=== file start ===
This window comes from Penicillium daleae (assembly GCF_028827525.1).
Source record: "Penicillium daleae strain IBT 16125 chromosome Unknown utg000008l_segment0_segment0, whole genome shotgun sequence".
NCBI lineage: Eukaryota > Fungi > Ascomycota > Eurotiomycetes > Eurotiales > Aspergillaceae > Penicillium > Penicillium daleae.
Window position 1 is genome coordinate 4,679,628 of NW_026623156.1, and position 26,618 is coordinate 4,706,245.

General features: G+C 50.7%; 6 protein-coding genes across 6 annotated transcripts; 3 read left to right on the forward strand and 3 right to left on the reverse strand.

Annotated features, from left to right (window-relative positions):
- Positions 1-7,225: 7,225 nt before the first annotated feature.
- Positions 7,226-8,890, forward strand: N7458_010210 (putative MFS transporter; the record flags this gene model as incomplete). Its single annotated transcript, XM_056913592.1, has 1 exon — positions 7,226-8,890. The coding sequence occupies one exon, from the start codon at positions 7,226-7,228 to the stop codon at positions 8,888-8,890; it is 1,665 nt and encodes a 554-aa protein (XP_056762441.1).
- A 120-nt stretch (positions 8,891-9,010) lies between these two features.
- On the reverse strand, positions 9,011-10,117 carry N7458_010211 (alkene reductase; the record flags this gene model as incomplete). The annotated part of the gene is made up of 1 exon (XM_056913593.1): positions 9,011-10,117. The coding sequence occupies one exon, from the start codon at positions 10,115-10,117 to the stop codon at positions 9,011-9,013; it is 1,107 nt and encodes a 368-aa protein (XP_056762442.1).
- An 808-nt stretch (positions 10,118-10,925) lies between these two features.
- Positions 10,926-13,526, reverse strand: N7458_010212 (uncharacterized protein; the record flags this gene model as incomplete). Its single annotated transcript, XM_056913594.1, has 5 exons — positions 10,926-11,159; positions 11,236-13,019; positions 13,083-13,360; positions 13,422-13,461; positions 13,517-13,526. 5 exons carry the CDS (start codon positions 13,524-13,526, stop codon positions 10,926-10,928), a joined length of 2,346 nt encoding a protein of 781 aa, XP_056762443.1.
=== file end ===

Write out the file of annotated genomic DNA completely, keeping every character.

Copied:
This window comes from Penicillium daleae (assembly GCF_028827525.1).
Source record: "Penicillium daleae strain IBT 16125 chromosome Unknown utg000008l_segment0_segment0, whole genome shotgun sequence".
NCBI lineage: Eukaryota > Fungi > Ascomycota > Eurotiomycetes > Eurotiales > Aspergillaceae > Penicillium > Penicillium daleae.
Window position 1 is genome coordinate 4,679,628 of NW_026623156.1, and position 26,618 is coordinate 4,706,245.

General features: G+C 50.7%; 6 protein-coding genes across 6 annotated transcripts; 3 read left to right on the forward strand and 3 right to left on the reverse strand.

Annotated features, from left to right (window-relative positions):
- Positions 1-7,225: 7,225 nt before the first annotated feature.
- Positions 7,226-8,890, forward strand: N7458_010210 (putative MFS transporter; the record flags this gene model as incomplete). Its single annotated transcript, XM_056913592.1, has 1 exon — positions 7,226-8,890. The coding sequence occupies one exon, from the start codon at positions 7,226-7,228 to the stop codon at positions 8,888-8,890; it is 1,665 nt and encodes a 554-aa protein (XP_056762441.1).
- A 120-nt stretch (positions 8,891-9,010) lies between these two features.
- On the reverse strand, positions 9,011-10,117 carry N7458_010211 (alkene reductase; the record flags this gene model as incomplete). The annotated part of the gene is made up of 1 exon (XM_056913593.1): positions 9,011-10,117. The coding sequence occupies one exon, from the start codon at positions 10,115-10,117 to the stop codon at positions 9,011-9,013; it is 1,107 nt and encodes a 368-aa protein (XP_056762442.1).
- An 808-nt stretch (positions 10,118-10,925) lies between these two features.
- Positions 10,926-13,526, reverse strand: N7458_010212 (uncharacterized protein; the record flags this gene model as incomplete). Its single annotated transcript, XM_056913594.1, has 5 exons — positions 10,926-11,159; positions 11,236-13,019; positions 13,083-13,360; positions 13,422-13,461; positions 13,517-13,526. 5 exons carry the CDS (start codon positions 13,524-13,526, stop codon positions 10,926-10,928), a joined length of 2,346 nt encoding a protein of 781 aa, XP_056762443.1.